Setting aside time and resources to create a will is one of the most important steps you can ever take. This is supposed to be the last word regarding how you would wish to have your property distributed when you die. But will contests are not uncommon.
If you are concerned that one or some of your beneficiaries might dispute your will, you may consider including a no-contest clause. But what exactly is a no-contest clause and how does it work?
Understanding a no-contest clause
At the very basic, a no-contest clause bars beneficiaries from challenging a will by stipulating that should they do so, they will inherit nothing. California probate law recognizes no-contest clauses in wills and other estate planning tools like trusts. Thus, if deemed valid, the probate court will enforce it. Generally, no contest clauses are enforceable when a beneficiary disputes a will without probable cause
A no-contest clause does not automatically disinherit a beneficiary who chooses to ask questions. In fact, there are times when the no-contest clause itself can be contested. For instance, a beneficiary may challenge the no-contest clause on any of the following grounds: fraud, duress, forgery, lack of capacity, menace, revocation or improper execution.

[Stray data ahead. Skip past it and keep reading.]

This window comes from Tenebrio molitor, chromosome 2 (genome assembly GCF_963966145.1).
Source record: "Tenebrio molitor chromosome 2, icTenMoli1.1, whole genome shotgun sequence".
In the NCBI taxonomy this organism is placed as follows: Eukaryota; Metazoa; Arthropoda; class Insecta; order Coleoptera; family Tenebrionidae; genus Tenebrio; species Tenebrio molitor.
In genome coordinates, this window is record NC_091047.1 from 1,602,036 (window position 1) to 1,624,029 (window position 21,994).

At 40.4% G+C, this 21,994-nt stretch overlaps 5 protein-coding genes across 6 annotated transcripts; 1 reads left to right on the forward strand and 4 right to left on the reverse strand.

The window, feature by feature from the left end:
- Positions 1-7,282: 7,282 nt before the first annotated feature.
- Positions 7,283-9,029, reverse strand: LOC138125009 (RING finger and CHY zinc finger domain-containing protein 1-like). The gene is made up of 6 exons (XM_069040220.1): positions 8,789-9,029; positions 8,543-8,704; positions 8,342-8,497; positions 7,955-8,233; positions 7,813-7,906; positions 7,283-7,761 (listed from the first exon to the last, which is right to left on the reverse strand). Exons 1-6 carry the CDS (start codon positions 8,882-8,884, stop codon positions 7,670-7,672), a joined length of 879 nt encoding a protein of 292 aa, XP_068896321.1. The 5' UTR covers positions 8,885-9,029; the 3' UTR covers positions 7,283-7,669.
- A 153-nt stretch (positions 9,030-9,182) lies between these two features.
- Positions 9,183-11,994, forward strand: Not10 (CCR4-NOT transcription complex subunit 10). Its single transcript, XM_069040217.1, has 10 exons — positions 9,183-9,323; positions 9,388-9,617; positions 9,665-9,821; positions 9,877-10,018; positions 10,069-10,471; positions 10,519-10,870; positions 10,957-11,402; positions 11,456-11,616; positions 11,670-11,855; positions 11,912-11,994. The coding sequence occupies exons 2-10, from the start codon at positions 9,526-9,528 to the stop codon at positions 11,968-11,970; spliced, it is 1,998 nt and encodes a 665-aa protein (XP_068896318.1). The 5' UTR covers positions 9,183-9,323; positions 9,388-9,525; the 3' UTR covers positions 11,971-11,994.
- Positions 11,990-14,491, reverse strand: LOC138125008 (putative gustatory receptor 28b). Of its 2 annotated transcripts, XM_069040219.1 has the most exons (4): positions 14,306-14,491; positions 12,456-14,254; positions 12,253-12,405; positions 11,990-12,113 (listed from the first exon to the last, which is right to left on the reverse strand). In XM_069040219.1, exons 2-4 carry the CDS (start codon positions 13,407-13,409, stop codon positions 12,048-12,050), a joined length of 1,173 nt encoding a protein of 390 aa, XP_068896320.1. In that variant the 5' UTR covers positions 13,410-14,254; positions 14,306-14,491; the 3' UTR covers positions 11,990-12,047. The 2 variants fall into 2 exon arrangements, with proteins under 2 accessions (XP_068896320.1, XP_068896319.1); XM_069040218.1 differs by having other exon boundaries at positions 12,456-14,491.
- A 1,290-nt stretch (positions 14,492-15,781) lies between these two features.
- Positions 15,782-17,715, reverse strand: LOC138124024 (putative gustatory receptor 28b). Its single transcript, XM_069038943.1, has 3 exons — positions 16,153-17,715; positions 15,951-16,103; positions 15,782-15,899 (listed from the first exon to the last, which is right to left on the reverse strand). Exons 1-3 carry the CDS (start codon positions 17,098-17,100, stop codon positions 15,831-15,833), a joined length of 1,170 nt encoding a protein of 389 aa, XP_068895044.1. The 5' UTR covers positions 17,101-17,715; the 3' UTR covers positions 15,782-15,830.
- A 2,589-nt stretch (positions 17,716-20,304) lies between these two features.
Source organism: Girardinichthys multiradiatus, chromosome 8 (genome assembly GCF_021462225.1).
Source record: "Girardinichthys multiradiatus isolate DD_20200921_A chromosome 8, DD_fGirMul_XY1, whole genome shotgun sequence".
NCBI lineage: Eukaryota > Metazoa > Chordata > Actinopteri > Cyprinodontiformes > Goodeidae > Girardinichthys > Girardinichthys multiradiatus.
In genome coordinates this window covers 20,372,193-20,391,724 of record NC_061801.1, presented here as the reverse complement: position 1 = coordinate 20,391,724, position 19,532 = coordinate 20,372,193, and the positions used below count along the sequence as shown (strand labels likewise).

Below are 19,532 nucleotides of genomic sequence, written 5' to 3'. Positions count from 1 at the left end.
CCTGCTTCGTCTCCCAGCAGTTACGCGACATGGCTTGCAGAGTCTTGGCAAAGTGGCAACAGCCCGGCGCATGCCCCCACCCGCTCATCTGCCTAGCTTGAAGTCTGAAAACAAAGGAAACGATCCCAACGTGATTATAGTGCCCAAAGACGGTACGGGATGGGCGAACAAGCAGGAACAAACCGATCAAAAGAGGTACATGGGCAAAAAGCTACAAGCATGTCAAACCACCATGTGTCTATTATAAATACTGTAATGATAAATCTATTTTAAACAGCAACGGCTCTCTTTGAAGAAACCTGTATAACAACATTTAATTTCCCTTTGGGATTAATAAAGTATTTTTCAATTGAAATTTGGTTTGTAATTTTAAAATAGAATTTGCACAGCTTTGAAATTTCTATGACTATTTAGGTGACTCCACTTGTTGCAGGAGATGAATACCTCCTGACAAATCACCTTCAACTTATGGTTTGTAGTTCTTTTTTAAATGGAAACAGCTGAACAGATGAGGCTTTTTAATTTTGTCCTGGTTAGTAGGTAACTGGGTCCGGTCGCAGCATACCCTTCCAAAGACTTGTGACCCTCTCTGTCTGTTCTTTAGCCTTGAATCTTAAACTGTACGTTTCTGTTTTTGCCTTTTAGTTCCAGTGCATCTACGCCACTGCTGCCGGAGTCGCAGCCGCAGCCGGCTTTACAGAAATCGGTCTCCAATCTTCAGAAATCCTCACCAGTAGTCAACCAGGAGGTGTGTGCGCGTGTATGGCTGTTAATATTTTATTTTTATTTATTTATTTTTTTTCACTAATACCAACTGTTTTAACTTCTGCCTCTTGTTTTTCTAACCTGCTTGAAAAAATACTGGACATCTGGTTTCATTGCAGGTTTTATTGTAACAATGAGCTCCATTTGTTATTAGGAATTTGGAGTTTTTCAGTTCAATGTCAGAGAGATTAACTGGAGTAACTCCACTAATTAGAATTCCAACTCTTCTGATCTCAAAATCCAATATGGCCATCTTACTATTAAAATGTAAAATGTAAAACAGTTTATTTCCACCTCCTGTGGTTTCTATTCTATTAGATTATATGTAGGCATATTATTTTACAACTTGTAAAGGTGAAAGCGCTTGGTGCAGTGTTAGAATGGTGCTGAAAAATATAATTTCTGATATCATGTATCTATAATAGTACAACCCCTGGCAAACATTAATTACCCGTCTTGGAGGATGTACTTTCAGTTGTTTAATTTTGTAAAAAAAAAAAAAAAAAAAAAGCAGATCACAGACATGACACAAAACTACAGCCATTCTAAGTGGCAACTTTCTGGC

Also, keep in mind that California is a community property state. This means that you cannot create a no-contest clause that serves to bar your spouse from accessing their legal portion of the estate.
A will is one of the most sensitive documents you can ever sign. Unfortunately, you cannot please everyone. To deter disgruntled beneficiaries from challenging your will without probable cause, you may consider incorporating a no-contest clause in this important legal document.